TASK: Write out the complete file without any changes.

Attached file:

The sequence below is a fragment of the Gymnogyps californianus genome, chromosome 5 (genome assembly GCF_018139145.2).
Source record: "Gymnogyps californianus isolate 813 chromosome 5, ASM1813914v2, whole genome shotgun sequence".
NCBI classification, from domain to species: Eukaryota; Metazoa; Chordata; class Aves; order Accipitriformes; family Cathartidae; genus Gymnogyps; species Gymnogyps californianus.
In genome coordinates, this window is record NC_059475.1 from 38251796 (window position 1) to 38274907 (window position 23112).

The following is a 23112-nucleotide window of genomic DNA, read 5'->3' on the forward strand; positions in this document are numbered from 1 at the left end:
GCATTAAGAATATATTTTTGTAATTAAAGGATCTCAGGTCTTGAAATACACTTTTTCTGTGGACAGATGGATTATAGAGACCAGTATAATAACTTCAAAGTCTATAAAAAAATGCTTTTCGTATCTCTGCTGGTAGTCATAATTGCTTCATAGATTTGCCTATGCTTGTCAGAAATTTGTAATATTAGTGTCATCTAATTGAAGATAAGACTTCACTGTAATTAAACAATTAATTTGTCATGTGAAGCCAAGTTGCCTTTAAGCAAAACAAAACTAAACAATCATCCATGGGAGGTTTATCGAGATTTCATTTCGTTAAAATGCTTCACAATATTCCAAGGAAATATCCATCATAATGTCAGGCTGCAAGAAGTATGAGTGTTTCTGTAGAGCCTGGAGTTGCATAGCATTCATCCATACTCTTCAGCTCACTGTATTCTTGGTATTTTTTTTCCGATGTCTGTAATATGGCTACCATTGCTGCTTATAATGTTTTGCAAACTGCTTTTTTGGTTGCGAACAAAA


The sequence below is a fragment of the Gymnogyps californianus genome, chromosome 5 (genome assembly GCF_018139145.2).
Source record: "Gymnogyps californianus isolate 813 chromosome 5, ASM1813914v2, whole genome shotgun sequence".
NCBI classification, from domain to species: Eukaryota; Metazoa; Chordata; class Aves; order Accipitriformes; family Cathartidae; genus Gymnogyps; species Gymnogyps californianus.
In genome coordinates, this window is record NC_059475.1 from 38251796 (window position 1) to 38274907 (window position 23112).

The following is a 23112-nucleotide window of genomic DNA, read 5'->3' on the forward strand; positions in this document are numbered from 1 at the left end:
GCATTAAGAATATATTTTTGTAATTAAAGGATCTCAGGTCTTGAAATACACTTTTTCTGTGGACAGATGGATTATAGAGACCAGTATAATAACTTCAAAGTCTATAAAAAAATGCTTTTCGTATCTCTGCTGGTAGTCATAATTGCTTCATAGATTTGCCTATGCTTGTCAGAAATTTGTAATATTAGTGTCATCTAATTGAAGATAAGACTTCACTGTAATTAAACAATTAATTTGTCATGTGAAGCCAAGTTGCCTTTAAGCAAAACAAAACTAAACAATCATCCATGGGAGGTTTATCGAGATTTCATTTCGTTAAAATGCTTCACAATATTCCAAGGAAATATCCATCATAATGTCAGGCTGCAAGAAGTATGAGTGTTTCTGTAGAGCCTGGAGTTGCATAGCATTCATCCATACTCTTCAGCTCACTGTATTCTTGGTATTTTTTTTCCGATGTCTGTAATATGGCTACCATTGCTGCTTATAATGTTTTGCAAACTGCTTTTTTGGTTGCGAACAAAA